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COMPARED with previous ideas for a new Veterinary Surgeons Act, proposals on how to set about updating regulation of the veterinary profession made in a paper by the RCVS Veterinary Legislation Group, which were discussed by RCVS Council last week, seemed fairly innocuous, so it is surprising that they provoked such a tense debate. In the event, the paper was approved by the Council, but only after a motion of amendment was defeated on the casting vote of the President. That the paper should prove so contentious was all the more surprising given that the Council was not being asked to commit itself to any changes at this stage; following the debate, the Royal College will now consult more widely on the proposals, which may yet be modified depending on the outcome of discussions.
The group had been asked to advise on how the Royal College might pursue changes in veterinary legislation in the absence of any immediate plans for a new Act on the part of Defra, as revealed by Lord Rooker, the minister then responsible for animal health and welfare, during an inquiry by the House of Commons Environment, Food and Rural Affairs Committee (EFRACom), in March last year. During the inquiry, Lord Rooker suddenly and unexpectedly announced that Defra would not be devoting any resources to work on updating the Act for at least three years. As the EFRACom remarked in its subsequent report of the inquiry, Defra's decision to ‘walk away’ from work on a white paper left plans to update the legislation ‘in a mess’. However, its report was also critical of the veterinary profession, which, it said, needed to ‘iron out its differences' on what was required of new legislation (see VR, May 17, 2008, vol 162, p 634).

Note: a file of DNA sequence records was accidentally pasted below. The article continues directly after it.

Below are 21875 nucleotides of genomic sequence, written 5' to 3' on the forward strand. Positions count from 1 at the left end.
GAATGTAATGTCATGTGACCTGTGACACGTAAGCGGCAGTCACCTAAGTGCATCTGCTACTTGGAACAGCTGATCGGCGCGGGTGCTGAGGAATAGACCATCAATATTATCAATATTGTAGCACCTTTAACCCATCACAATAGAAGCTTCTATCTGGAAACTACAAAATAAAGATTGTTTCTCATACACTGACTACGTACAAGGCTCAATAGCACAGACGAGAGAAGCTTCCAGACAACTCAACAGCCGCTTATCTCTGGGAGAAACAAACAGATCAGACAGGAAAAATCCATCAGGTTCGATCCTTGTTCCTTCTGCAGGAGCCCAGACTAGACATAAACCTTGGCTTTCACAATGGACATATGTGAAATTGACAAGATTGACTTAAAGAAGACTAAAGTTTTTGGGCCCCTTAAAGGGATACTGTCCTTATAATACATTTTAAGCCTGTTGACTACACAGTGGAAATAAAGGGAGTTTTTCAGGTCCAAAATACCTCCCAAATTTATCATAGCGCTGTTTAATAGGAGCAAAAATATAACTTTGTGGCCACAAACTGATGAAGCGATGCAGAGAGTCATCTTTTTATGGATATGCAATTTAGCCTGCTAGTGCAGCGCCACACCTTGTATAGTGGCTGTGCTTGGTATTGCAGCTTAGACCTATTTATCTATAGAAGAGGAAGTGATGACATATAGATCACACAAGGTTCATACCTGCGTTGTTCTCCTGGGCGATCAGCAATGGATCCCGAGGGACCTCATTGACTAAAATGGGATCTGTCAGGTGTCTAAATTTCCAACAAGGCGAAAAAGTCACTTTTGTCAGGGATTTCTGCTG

The Veterinary Legislation Group's paper seeks to find a way out of the ‘mess’ identified by the EFRACom by setting priorities for new legislation and discussing ways in which change might be achieved, taking account of relevant developments in the regulation of the human health professions. The proposed solution is for a streamlined and, in many respects, much simpler set of measures for updating the Veterinary Surgeons Act than was previously advocated by the Royal College. An important result of last week's Council meeting is that the complex package of proposals endorsed by the Council in 2005, including proposals for a licence to practise and mandatory regulation of practice standards, will now be formally withdrawn. For the time being, the College also proposes dropping plans to press for statutory regulation of veterinary nurses; it remains committed to this, but does not see it as an immediate priority as some of the aims will be met through the operation of the non-statutory VN Register.
The group sees the most urgent priorities as being to achieve a new disciplinary machinery for veterinary surgeons, with a wider disciplinary jurisdiction and more flexible powers, and a new composition for the RCVS Council. It recommends that the Council should be smaller than at present, with no more than 30 members, and that the Disciplinary Committee should not include members of the Council. Between 30 per cent and 50 per cent of the Council members would be non-veterinarians, and at least half of the veterinary members would be elected. It would include a veterinary nurse as an appointed member, and one member nominated jointly by the veterinary schools; the power to appoint other non-elected members would rest with the Government of the day.
The wider disciplinary jurisdiction would encompass professional conduct, clinical performance, health and criminal convictions relevant to fitness to practise, and the Preliminary Investigation Committee would have the power to dispose of complaints by giving a caution or advice. It is further suggested that, following disciplinary proceedings, the Disciplinary Committee should also have the power to give a warning about future conduct or to impose conditions on future practice, rather than being restricted to striking veterinary surgeons off or suspending their registration as at present.
While the RCVS can suggest ways in which legislation governing veterinary activity may need to be updated, it is ultimately up to the Government to act. Whether the Government is inclined or, in its current state of catharsis, in a position to take any recommendations forward remains to be seen, but the profession still needs to clarify its own position. Also raised at the RCVS Council meeting was the disturbing possibility that Defra's responsibilities regarding the Veterinary Surgeons Act might be transferred to the new body for animal health currently being proposed by the Government in its consultation on responsibility and cost sharing. This would move the concerns of the veterinary profession further away from the centre of government and could complicate matters even more.